Don’t have a yard? Colleen Ross, a New York mom of two, has gotten big returns on 6'7"-by-9'3" patch of fake grass she purchased for $165 to give her two young kids a feel of summer even when local parks feel too crowded for comfort. Her family takes the grass to their building rooftop on nice days, she says, “which is awesome because our dining room table does triple duty as home office/home school/Play-Doh station. The kids can go barefoot if they like. We roll it up when it rains and staked it with a hammock and a couple nice planters borrowed from our neighbor.” When the weather’s crummy, they enjoy the feel of the outside, inside, sometimes using the grass as a miniature golf course. “It sounds corny, but it really transformed the space and the green (albeit fake) really boosted our spirits. We did a lot of Zoom calls with friends from our ‘new backyard,’” says Ross.
We acquired a new family member.
Early in the pandemic, animal shelters and breeders reported a massive surge in inquiries from quarantined Americans desperate for non-human companionship. My family technically brought home our dog shortly before the pandemic hit, and while he’s no angel (I’ve yelled at him to quit digging a hole while typing this sentence), he turned out to be a welcome distraction. Petting a puppy is a restorative break from reading the news (again).
Others have opted for animals who contribute to their food supply. Jill Thiers-Belden, mom of one in Tucson, purchased four chickens for her family, which live in a coop that her husband constructed. “We have the pandemic to thank, in a weird way, because we would not have had the time to pay attention to them,” she says. “I love them so much!” Oh, and her daughter likes them, too. “She goes and checks on them, and we give them watermelon rinds and ice water to keep cool.”
For those without the room or the budget or the sinuses for cats and dogs, consider some fluttering, colorful friends (and nature lessons) via companies like Insect Lore. Caterpillars arrive in a plastic container and kids can study their life cycle and get some lessons on animal care after butterflies emerge from their chrysalis.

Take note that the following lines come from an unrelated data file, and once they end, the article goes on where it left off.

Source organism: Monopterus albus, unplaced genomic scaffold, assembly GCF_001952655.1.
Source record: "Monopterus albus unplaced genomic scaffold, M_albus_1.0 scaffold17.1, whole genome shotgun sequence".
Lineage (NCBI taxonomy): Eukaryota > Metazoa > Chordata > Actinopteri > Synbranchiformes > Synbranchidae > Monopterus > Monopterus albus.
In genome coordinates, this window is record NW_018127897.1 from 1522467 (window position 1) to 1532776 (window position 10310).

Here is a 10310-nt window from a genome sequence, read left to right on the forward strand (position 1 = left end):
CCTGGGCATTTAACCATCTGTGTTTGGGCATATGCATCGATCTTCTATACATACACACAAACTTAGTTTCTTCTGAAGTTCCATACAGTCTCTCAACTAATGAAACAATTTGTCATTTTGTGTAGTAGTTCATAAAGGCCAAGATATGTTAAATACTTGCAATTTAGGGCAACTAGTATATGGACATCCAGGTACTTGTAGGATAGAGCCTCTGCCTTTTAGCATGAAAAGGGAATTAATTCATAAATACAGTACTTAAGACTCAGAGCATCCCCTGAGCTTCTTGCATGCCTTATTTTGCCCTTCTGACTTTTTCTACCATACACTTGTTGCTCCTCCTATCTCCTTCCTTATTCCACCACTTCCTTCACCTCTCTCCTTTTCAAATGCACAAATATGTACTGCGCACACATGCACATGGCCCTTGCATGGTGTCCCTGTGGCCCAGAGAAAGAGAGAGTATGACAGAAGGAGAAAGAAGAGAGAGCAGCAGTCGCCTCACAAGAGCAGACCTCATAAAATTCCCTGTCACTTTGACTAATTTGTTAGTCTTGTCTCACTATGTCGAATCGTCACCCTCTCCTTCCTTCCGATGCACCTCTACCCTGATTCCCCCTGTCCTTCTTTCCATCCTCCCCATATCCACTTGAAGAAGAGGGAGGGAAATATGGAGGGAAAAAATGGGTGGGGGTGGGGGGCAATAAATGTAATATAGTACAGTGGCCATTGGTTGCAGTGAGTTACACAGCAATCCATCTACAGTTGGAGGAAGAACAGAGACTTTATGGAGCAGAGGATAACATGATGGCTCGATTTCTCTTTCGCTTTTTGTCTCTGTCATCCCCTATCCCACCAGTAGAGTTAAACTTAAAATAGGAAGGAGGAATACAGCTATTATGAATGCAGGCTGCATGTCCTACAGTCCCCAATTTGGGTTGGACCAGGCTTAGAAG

We’re growing things. Or getting dirty, at least.
Evan Porter, an Atlanta father of one (soon to be two), has been turning socially distanced walks into nature camps with his 5-year-old daughter. “We try to find as many creatures as possible,” he says. “We discovered a family of tadpoles growing in a stream near our house and we've become expert slug finders. We'll supplement this with learning some fun facts about the animals we find, naming them, and checking on them.”
Porter is also using the summer to give his daughter a botany lesson, giving her her own plants to tend to. “These days she's taking care of a few pots of wildflowers along with a fairy garden set that grows some simple plants,” he says. “It's a great, hands-on learning experience for her, keeps us entertained outside, and gives us something to look forward to each day.” (Families without outside space: Try indoor gardening kits and apps for identifying plants, leaves, and birds.)
Petra Sheaffie, a mom of two in Evanston, Illinois, has dedicated a part of her yard for her kids to do what tickles their fancy. “They have been given permission to dig in certain areas of the yard and currently have a knee-deep hole that they have lined with clay that they call their pool/clay mine,” she says. “Basically, I am letting the kids totally trash the backyard, because that's all we've got to work with.”
We’re putting kids to work.
“We have some renovations at our new house, so my kids will be learning to rip up carpet and paint walls,” says Lane Howard, a mom of two in Evanston, Illinois. “I’m not sure I’m saving their summer, but it will save me a little money!”